DMV's Promotion Practices At Center Of Lawsuit By State Employee
Posted May 9, 2002
RALEIGH, N.C. — There are more problems for a state agency already under investigation for possible ticket-fixing and bribery. A race discrimination case against the state Division of Motor Vehicles calls into question its hiring and promotion practices. A hearing on Thursday set the stage for the case next week.
The case involves Charles McAdams, an inspector for the Division of Motor Vehicles in Greensboro. In the 1990s, McAdams held the rank of captain, the only black captain in DMV's Enforcement Section.
McAdams was demoted to inspector after Alexander Killens resigned as DMV commissioner. He said he never got a reason why. He has applied several times for a promotion, but he never got one.
Alan McSurley, McAdams' attorney, demanded, before a judge, that the DMV turn over records and answer questions needed for trial, saying discrimination is widespread at DMV.
"The essence of this case is race discrimination and retaliation against Inspector McAdams for his continuing standing up for his rights and objecting to race discrimination throughout the DMV," he said.
Thirty-seven out of 516 employees of the Enforcement Section are black. Six of those are above the rank of inspector. McSurley said he wants documentation about the DMV's hiring and promotion practices, but attorneys for the state say that goes too far.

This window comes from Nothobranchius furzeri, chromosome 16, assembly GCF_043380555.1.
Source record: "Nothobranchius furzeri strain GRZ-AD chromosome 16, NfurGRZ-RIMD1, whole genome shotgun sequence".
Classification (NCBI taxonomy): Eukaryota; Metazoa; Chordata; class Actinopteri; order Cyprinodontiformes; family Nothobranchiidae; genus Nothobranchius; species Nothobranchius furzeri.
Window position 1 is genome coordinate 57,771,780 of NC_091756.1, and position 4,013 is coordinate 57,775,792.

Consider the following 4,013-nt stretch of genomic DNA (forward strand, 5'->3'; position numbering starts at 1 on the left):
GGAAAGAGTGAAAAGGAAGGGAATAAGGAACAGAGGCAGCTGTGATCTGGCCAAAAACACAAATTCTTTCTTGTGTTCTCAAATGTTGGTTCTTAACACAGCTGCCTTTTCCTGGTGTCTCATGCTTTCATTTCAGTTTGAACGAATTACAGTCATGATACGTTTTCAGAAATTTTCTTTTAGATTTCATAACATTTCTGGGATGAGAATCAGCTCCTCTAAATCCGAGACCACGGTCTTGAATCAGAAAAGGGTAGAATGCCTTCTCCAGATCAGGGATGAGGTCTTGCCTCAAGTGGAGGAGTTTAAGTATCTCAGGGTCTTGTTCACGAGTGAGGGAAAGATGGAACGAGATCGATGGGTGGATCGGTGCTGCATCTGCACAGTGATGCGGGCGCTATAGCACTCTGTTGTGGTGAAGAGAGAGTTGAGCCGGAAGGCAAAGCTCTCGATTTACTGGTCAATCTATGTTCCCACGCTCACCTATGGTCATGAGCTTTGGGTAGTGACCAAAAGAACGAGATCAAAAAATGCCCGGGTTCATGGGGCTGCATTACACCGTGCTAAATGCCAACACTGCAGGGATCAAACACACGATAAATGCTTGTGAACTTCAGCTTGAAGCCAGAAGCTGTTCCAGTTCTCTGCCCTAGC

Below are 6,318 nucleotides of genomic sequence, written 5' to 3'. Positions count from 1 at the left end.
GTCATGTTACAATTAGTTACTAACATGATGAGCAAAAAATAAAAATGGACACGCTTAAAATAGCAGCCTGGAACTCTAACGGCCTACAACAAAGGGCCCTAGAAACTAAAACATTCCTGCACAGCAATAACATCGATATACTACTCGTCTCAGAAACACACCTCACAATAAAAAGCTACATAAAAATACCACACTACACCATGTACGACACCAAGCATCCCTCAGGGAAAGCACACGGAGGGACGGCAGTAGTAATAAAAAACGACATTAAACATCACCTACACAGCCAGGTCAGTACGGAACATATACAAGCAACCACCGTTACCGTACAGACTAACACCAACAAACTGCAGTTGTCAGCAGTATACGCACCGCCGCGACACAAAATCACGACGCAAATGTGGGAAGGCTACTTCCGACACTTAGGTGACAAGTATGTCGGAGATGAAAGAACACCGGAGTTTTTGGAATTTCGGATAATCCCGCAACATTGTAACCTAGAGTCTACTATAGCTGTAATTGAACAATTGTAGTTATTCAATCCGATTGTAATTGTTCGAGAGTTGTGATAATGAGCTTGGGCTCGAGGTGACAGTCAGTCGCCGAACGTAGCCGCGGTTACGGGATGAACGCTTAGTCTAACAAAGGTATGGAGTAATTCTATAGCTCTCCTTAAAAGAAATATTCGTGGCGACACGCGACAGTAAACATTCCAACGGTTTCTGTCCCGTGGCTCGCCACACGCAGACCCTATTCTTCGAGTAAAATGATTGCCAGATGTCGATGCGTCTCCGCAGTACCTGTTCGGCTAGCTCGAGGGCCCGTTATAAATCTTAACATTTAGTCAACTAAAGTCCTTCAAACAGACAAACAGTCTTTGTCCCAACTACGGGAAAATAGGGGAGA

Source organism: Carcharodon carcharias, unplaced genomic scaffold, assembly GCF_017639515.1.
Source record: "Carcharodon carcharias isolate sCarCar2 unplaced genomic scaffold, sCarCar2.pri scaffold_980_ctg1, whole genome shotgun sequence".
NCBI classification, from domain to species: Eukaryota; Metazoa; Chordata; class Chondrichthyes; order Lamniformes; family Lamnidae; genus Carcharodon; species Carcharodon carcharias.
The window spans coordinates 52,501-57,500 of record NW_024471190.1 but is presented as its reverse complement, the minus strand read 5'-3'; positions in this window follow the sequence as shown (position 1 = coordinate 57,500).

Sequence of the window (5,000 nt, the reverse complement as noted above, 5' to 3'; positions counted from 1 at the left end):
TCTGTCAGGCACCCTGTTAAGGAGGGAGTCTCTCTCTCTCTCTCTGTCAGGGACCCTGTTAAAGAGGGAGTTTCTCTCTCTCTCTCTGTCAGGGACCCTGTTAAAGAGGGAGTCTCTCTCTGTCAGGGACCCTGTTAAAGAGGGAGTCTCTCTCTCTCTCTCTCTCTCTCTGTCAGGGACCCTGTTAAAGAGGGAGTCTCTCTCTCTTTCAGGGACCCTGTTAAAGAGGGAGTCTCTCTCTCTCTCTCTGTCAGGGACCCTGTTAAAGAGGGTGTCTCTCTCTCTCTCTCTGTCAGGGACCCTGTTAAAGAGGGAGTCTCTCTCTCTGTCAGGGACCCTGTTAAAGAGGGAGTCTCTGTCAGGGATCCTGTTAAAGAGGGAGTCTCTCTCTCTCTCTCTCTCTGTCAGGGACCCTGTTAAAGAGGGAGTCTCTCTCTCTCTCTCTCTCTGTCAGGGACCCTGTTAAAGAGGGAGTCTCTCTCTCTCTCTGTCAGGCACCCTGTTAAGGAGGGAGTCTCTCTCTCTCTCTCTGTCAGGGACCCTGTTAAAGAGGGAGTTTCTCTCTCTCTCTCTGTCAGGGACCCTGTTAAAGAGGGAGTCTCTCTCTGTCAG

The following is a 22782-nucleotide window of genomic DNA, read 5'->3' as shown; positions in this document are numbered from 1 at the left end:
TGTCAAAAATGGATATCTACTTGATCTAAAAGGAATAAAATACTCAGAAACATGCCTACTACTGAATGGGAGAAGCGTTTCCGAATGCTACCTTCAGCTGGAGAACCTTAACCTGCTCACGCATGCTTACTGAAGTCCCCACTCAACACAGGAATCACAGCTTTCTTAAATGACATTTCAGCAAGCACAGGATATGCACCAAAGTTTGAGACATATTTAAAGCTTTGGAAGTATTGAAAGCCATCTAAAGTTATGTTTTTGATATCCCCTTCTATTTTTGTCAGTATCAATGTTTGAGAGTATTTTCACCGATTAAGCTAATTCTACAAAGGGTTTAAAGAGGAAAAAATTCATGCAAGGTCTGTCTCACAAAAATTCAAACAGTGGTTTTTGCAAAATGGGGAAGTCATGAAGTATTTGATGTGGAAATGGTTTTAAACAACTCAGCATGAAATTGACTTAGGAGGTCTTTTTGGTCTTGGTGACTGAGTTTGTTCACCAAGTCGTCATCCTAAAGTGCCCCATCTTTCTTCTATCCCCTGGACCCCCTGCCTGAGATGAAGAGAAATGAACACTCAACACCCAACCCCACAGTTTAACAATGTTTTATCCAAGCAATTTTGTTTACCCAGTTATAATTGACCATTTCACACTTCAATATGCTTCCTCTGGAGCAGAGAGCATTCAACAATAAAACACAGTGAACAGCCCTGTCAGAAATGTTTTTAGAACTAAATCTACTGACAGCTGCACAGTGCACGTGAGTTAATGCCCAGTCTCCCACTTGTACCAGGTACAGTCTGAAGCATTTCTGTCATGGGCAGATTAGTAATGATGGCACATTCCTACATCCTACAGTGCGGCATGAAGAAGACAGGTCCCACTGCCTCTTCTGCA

"We've got to come back to what the issue is in this case, and it's whether or not he was discriminated against with regard to this promotion," said Tracey Curtner of the state attorney general's office.
McSurley said the case is broader than that.
"I will put in evidence that there is an intersection between racism in the DMV leadership and political corruption," he said.
Isaiah Green worked for the DMV and will be a witness next week. He claimed he, too, has been discriminated against.
"I started filing charges back in 1996. I've been in court for about 19 years concerning racial discrimination in the state workplace," Green said.
McSurley won a race discrimination case last week against the DMV. A judge ordered the DMV to give Brenda Parker a supervisor position in Henderson and backpay to 1999 when the court said she should have gotten the job.
This is not the first time DMV supervisors have come under fire. Almost five years ago, former DMV employee Algie Toomer received a $100,000 pay-off from the state. Toomer claimed he was harassed by his superiors. He also received a year of paid disability leave to recover from depression.